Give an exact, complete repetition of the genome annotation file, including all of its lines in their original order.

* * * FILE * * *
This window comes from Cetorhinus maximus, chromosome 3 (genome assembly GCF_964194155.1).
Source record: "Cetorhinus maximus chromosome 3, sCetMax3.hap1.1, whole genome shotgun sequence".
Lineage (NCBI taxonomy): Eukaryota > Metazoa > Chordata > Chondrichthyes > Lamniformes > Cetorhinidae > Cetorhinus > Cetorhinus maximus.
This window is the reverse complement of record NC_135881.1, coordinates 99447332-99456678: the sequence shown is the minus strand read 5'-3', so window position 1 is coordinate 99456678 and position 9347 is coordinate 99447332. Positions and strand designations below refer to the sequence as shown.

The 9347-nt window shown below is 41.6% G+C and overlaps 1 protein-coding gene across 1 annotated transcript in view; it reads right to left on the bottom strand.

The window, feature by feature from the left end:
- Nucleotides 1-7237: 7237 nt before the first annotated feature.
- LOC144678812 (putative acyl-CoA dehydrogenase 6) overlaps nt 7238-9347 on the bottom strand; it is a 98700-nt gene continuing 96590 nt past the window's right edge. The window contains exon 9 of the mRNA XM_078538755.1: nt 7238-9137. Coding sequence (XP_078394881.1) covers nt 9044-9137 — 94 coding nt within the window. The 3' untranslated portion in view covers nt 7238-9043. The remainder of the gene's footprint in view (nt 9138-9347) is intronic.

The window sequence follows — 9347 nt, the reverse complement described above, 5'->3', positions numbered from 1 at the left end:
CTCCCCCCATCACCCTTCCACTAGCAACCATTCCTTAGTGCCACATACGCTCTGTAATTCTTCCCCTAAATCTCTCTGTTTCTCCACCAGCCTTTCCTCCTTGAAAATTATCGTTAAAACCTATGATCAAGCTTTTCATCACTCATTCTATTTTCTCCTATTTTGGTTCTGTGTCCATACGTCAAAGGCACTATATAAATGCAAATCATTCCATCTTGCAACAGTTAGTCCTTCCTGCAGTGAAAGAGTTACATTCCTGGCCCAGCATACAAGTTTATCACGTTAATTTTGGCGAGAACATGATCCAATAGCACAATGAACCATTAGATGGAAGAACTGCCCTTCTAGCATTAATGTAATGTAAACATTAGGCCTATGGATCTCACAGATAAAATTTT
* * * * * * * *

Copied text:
This window comes from Cetorhinus maximus, chromosome 3 (genome assembly GCF_964194155.1).
Source record: "Cetorhinus maximus chromosome 3, sCetMax3.hap1.1, whole genome shotgun sequence".
Lineage (NCBI taxonomy): Eukaryota > Metazoa > Chordata > Chondrichthyes > Lamniformes > Cetorhinidae > Cetorhinus > Cetorhinus maximus.
This window is the reverse complement of record NC_135881.1, coordinates 99447332-99456678: the sequence shown is the minus strand read 5'-3', so window position 1 is coordinate 99456678 and position 9347 is coordinate 99447332. Positions and strand designations below refer to the sequence as shown.

The 9347-nt window shown below is 41.6% G+C and overlaps 1 protein-coding gene across 1 annotated transcript in view; it reads right to left on the bottom strand.

The window, feature by feature from the left end:
- Nucleotides 1-7237: 7237 nt before the first annotated feature.
- LOC144678812 (putative acyl-CoA dehydrogenase 6) overlaps nt 7238-9347 on the bottom strand; it is a 98700-nt gene continuing 96590 nt past the window's right edge. The window contains exon 9 of the mRNA XM_078538755.1: nt 7238-9137. Coding sequence (XP_078394881.1) covers nt 9044-9137 — 94 coding nt within the window. The 3' untranslated portion in view covers nt 7238-9043. The remainder of the gene's footprint in view (nt 9138-9347) is intronic.

The window sequence follows — 9347 nt, the reverse complement described above, 5'->3', positions numbered from 1 at the left end:
CTCCCCCCATCACCCTTCCACTAGCAACCATTCCTTAGTGCCACATACGCTCTGTAATTCTTCCCCTAAATCTCTCTGTTTCTCCACCAGCCTTTCCTCCTTGAAAATTATCGTTAAAACCTATGATCAAGCTTTTCATCACTCATTCTATTTTCTCCTATTTTGGTTCTGTGTCCATACGTCAAAGGCACTATATAAATGCAAATCATTCCATCTTGCAACAGTTAGTCCTTCCTGCAGTGAAAGAGTTACATTCCTGGCCCAGCATACAAGTTTATCACGTTAATTTTGGCGAGAACATGATCCAATAGCACAATGAACCATTAGATGGAAGAACTGCCCTTCTAGCATTAATGTAATGTAAACATTAGGCCTATGGATCTCACAGATAAAATTTT